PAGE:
Traditional shop blind for Uni Restaurant, Belgravia
This traditional shop blind at Uni restaurant in Ebury Street, Belgravia features branding at either end to reflect the styles of food on offer. This branding has been applied to the traditional shop blind through the use of our bespoke RAGS® branding process which permits accurate logo reproduction in a limitless variety of colours. The awning itself is of a type we have manufactured over three centuries and has been built in the time honoured way. The hard wood awning boxing and front lath is carefully hand painted, as it has always been, but we use environmentally sound water-based paint replacing the unpleasant lead based paints used in used in the past. Iron and steel work for Deans traditional shop blinds is powder coated by our in house powder coating facility, once again replacing what previously was laboriously applied by brush. What was traditionally a canvas fabric is now a modern synthetic, modelled to look like canvas, but far more resistant to soiling and fade. Fabrics for our traditional shop blinds can be selected from a range numbering over 300 designs all in fade free soil resistant yarns.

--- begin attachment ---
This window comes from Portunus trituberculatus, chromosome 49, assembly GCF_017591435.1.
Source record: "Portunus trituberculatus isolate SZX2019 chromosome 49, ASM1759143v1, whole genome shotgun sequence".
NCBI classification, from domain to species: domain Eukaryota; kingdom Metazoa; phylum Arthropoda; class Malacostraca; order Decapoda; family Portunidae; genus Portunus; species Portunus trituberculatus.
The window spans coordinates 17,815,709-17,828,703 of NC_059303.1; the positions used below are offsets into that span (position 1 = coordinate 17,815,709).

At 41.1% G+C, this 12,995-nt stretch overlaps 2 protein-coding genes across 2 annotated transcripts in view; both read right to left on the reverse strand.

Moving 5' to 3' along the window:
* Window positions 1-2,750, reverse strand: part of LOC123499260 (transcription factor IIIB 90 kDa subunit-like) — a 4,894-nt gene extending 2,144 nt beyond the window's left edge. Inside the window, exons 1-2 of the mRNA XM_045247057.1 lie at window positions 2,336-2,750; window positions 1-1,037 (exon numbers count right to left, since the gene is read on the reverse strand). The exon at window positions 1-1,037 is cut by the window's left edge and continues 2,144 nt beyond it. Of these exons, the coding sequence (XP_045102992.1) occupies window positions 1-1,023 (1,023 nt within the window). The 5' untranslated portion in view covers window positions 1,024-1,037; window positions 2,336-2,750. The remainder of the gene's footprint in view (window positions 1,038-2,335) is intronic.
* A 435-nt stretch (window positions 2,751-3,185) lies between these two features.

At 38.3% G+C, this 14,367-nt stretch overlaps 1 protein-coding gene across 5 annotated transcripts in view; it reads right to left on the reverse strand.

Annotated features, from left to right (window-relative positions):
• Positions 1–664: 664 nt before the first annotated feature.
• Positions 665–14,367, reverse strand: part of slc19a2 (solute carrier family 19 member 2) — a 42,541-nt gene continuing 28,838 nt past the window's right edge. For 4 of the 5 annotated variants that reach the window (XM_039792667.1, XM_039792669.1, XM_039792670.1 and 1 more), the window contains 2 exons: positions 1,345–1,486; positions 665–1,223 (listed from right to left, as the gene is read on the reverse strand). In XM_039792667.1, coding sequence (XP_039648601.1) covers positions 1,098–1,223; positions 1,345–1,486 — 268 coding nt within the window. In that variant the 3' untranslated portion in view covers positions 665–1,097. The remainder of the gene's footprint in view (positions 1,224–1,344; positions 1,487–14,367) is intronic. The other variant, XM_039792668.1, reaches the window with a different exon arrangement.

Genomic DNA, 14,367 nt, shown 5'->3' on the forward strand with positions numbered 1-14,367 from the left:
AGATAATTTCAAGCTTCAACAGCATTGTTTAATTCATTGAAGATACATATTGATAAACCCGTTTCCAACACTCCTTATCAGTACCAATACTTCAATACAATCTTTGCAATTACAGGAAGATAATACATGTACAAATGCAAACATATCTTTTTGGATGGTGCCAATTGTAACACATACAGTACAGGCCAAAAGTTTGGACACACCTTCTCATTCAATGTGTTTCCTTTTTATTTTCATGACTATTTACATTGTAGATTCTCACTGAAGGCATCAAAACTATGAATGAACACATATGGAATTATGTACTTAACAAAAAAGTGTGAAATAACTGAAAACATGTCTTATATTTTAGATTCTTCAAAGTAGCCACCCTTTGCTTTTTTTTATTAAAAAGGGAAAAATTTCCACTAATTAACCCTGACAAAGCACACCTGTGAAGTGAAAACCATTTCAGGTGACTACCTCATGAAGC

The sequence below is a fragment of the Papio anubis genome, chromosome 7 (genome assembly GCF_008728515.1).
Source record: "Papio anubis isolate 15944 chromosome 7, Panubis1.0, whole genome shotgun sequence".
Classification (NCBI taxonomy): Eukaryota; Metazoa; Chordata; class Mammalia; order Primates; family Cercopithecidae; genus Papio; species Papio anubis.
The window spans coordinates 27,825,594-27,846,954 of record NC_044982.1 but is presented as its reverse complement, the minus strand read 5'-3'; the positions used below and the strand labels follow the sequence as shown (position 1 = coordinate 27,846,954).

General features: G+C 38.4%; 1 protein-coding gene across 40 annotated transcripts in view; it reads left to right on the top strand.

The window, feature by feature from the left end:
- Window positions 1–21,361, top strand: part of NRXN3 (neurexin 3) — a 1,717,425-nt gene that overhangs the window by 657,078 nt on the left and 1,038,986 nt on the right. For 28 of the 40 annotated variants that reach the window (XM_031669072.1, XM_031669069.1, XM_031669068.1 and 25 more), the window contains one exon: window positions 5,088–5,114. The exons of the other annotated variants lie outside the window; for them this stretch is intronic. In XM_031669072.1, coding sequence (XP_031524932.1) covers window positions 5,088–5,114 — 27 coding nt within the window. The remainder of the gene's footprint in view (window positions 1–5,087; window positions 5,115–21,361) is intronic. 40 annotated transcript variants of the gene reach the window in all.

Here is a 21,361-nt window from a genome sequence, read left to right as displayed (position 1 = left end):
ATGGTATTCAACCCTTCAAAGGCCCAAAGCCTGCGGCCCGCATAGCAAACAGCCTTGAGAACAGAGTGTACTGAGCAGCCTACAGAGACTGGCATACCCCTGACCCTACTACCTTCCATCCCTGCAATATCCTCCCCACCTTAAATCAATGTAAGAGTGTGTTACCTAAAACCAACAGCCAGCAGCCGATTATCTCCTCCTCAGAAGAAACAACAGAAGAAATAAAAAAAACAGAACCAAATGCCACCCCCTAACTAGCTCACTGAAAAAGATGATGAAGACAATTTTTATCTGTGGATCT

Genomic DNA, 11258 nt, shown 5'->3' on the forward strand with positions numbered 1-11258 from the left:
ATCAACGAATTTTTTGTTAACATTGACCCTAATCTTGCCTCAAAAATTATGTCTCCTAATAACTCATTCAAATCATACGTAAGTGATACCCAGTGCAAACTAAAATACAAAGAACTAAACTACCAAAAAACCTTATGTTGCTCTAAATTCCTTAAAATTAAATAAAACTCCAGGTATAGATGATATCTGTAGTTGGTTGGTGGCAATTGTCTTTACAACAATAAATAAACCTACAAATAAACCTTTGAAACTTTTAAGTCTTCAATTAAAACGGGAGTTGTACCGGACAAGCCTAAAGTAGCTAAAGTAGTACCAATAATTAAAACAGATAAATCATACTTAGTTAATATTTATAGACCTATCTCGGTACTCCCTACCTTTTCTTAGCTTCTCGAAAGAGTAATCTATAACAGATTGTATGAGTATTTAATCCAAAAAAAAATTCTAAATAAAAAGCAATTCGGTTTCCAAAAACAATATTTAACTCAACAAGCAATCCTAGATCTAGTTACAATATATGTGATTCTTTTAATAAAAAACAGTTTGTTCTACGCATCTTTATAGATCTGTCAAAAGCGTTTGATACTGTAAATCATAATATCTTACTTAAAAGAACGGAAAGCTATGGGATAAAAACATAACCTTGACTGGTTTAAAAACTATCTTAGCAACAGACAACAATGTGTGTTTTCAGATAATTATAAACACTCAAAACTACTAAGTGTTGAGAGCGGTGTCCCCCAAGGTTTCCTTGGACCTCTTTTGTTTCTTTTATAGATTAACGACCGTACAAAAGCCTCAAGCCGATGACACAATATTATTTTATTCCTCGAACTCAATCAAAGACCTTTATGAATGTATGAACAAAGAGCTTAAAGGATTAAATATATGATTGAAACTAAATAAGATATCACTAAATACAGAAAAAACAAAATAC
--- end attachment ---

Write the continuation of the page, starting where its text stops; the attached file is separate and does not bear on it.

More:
Uni Takes its name from the Japanese word for the sea urchin, a Japanese delicacy, Uni endeavours to bring the vibrant colours, flavours and textures of Peruvian and Japanese fusion cuisine to the discerning diner. Their menu offers a selection of grilled meats and fish, Wagyu beef and black cod, the highest quality sushi and sashimi. The Peruvian influence is prevalent with things such as an anticucho sauce with the black cod, as well as ceviche and tiraditos peruano.
Ebury Street in Belgravia, part of the City of Westminster, was built mostly in the period 1815 to 1860. The surviving houses 180-188 were called “Fivefields Row” when Mozart lived there in 1764. There was significant bomb damage to the Street during World War ll and these parts have been replaced by more modern residential buildings. After World War l, Number 42 was the workplace or head office of the “Soldiers’ Embroidery Industry”. Textile bags and workboxes were labelled with the inscription “Made by the Totally Disabled”, these being disabled veterans from the conflict.